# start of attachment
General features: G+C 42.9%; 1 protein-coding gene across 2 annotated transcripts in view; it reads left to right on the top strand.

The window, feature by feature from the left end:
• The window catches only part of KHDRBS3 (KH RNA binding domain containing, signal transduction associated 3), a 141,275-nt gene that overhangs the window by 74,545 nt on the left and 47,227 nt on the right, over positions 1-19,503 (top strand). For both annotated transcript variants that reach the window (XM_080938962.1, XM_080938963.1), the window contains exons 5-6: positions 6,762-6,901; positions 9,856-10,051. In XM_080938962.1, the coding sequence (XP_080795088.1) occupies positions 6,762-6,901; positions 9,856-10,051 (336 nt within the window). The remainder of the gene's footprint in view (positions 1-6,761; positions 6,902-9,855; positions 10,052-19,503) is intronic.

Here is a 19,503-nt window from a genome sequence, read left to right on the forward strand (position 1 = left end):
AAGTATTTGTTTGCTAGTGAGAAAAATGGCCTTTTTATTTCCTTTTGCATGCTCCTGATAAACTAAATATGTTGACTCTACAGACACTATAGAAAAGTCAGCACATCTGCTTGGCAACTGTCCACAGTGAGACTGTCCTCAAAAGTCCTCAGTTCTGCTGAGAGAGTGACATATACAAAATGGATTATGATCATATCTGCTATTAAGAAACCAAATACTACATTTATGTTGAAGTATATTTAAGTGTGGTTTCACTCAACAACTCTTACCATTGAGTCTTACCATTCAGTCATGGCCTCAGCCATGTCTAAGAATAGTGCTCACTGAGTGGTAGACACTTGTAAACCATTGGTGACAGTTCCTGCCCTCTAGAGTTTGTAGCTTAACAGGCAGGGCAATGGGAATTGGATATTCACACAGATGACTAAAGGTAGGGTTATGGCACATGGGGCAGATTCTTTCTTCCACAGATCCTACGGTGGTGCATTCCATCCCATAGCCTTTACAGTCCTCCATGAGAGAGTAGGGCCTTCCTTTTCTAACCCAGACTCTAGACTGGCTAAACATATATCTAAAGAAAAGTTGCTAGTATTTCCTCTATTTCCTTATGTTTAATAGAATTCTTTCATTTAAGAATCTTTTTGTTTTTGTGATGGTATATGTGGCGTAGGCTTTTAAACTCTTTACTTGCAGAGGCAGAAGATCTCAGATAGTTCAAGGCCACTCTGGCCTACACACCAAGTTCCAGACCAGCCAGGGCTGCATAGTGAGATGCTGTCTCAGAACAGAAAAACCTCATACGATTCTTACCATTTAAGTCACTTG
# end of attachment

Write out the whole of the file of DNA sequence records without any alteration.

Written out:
General features: G+C 42.9%; 1 protein-coding gene across 2 annotated transcripts in view; it reads left to right on the top strand.

The window, feature by feature from the left end:
• The window catches only part of KHDRBS3 (KH RNA binding domain containing, signal transduction associated 3), a 141,275-nt gene that overhangs the window by 74,545 nt on the left and 47,227 nt on the right, over positions 1-19,503 (top strand). For both annotated transcript variants that reach the window (XM_080938962.1, XM_080938963.1), the window contains exons 5-6: positions 6,762-6,901; positions 9,856-10,051. In XM_080938962.1, the coding sequence (XP_080795088.1) occupies positions 6,762-6,901; positions 9,856-10,051 (336 nt within the window). The remainder of the gene's footprint in view (positions 1-6,761; positions 6,902-9,855; positions 10,052-19,503) is intronic.

Here is a 19,503-nt window from a genome sequence, read left to right on the forward strand (position 1 = left end):
AAGTATTTGTTTGCTAGTGAGAAAAATGGCCTTTTTATTTCCTTTTGCATGCTCCTGATAAACTAAATATGTTGACTCTACAGACACTATAGAAAAGTCAGCACATCTGCTTGGCAACTGTCCACAGTGAGACTGTCCTCAAAAGTCCTCAGTTCTGCTGAGAGAGTGACATATACAAAATGGATTATGATCATATCTGCTATTAAGAAACCAAATACTACATTTATGTTGAAGTATATTTAAGTGTGGTTTCACTCAACAACTCTTACCATTGAGTCTTACCATTCAGTCATGGCCTCAGCCATGTCTAAGAATAGTGCTCACTGAGTGGTAGACACTTGTAAACCATTGGTGACAGTTCCTGCCCTCTAGAGTTTGTAGCTTAACAGGCAGGGCAATGGGAATTGGATATTCACACAGATGACTAAAGGTAGGGTTATGGCACATGGGGCAGATTCTTTCTTCCACAGATCCTACGGTGGTGCATTCCATCCCATAGCCTTTACAGTCCTCCATGAGAGAGTAGGGCCTTCCTTTTCTAACCCAGACTCTAGACTGGCTAAACATATATCTAAAGAAAAGTTGCTAGTATTTCCTCTATTTCCTTATGTTTAATAGAATTCTTTCATTTAAGAATCTTTTTGTTTTTGTGATGGTATATGTGGCGTAGGCTTTTAAACTCTTTACTTGCAGAGGCAGAAGATCTCAGATAGTTCAAGGCCACTCTGGCCTACACACCAAGTTCCAGACCAGCCAGGGCTGCATAGTGAGATGCTGTCTCAGAACAGAAAAACCTCATACGATTCTTACCATTTAAGTCACTTG